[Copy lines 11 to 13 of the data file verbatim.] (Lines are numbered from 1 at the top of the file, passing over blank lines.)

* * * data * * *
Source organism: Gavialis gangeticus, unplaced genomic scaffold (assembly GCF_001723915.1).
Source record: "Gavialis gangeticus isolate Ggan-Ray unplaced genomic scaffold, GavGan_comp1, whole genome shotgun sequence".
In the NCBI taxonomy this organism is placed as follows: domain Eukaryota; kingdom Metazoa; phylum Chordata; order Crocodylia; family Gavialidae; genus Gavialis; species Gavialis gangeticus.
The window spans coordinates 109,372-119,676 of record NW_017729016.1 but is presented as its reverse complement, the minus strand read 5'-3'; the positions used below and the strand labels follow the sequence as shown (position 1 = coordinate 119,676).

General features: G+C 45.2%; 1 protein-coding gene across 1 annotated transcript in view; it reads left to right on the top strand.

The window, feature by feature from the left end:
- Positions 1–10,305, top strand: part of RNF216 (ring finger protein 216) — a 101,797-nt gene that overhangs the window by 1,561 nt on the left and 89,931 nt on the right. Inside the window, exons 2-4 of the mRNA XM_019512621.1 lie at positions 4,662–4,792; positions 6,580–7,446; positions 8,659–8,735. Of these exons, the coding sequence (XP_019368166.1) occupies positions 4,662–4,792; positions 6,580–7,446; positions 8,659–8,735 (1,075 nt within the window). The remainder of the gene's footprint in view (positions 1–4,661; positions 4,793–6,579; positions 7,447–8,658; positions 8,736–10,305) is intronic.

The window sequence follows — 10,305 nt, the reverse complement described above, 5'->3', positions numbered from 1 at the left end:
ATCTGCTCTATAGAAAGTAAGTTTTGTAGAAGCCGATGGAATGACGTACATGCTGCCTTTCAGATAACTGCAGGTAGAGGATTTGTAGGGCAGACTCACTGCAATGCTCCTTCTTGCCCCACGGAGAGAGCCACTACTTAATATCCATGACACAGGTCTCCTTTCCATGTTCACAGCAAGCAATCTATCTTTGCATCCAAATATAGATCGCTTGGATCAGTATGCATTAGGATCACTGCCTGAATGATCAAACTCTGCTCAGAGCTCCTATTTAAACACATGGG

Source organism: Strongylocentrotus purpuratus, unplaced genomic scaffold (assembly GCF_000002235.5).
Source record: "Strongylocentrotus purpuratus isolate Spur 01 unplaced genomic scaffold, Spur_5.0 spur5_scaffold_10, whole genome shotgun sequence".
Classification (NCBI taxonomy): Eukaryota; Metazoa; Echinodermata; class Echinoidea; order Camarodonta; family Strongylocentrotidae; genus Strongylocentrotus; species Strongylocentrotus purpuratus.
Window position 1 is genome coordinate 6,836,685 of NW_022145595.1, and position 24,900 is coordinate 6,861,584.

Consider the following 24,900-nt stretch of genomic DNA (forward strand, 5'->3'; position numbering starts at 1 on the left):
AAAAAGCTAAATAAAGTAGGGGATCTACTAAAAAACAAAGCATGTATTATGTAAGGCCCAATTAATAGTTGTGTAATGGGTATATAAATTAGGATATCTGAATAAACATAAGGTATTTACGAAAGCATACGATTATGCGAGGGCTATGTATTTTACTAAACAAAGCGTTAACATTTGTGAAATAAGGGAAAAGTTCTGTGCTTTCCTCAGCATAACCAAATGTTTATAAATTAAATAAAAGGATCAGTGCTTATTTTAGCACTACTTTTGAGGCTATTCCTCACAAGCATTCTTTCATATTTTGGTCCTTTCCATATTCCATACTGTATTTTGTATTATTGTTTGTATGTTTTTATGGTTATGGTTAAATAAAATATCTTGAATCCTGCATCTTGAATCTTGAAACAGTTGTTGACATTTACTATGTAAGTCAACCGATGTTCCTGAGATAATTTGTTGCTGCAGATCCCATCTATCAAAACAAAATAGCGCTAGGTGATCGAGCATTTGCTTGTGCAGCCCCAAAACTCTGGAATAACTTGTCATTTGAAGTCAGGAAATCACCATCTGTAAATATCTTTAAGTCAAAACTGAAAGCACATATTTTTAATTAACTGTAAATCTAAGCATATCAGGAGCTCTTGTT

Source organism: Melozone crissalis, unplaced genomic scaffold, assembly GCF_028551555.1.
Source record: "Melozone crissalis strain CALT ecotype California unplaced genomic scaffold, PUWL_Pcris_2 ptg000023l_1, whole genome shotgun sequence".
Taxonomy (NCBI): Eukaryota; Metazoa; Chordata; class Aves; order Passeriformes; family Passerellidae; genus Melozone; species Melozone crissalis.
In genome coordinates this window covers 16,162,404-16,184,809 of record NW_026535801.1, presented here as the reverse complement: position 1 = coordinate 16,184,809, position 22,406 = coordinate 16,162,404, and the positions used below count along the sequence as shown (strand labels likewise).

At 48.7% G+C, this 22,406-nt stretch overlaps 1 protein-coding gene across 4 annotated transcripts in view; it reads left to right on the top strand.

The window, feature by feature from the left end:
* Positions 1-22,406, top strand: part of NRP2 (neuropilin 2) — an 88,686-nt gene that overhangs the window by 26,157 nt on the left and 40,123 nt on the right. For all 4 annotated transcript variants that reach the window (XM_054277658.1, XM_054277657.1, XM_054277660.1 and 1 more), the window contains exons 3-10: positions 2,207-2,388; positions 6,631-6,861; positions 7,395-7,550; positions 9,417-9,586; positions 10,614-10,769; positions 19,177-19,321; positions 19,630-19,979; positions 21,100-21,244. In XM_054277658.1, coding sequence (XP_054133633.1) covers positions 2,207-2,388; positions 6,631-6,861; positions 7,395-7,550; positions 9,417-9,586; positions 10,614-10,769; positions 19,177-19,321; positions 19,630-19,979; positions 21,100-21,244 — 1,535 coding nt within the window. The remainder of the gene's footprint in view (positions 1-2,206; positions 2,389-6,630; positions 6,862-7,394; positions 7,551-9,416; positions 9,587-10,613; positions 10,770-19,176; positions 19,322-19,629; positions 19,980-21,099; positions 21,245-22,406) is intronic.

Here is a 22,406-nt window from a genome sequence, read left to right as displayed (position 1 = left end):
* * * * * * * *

Source record: "Strongylocentrotus purpuratus isolate Spur 01 unplaced genomic scaffold, Spur_5.0 spur5_scaffold_10, whole genome shotgun sequence".
Classification (NCBI taxonomy): Eukaryota; Metazoa; Echinodermata; class Echinoidea; order Camarodonta; family Strongylocentrotidae; genus Strongylocentrotus; species Strongylocentrotus purpuratus.
Window position 1 is genome coordinate 6,836,685 of NW_022145595.1, and position 24,900 is coordinate 6,861,584.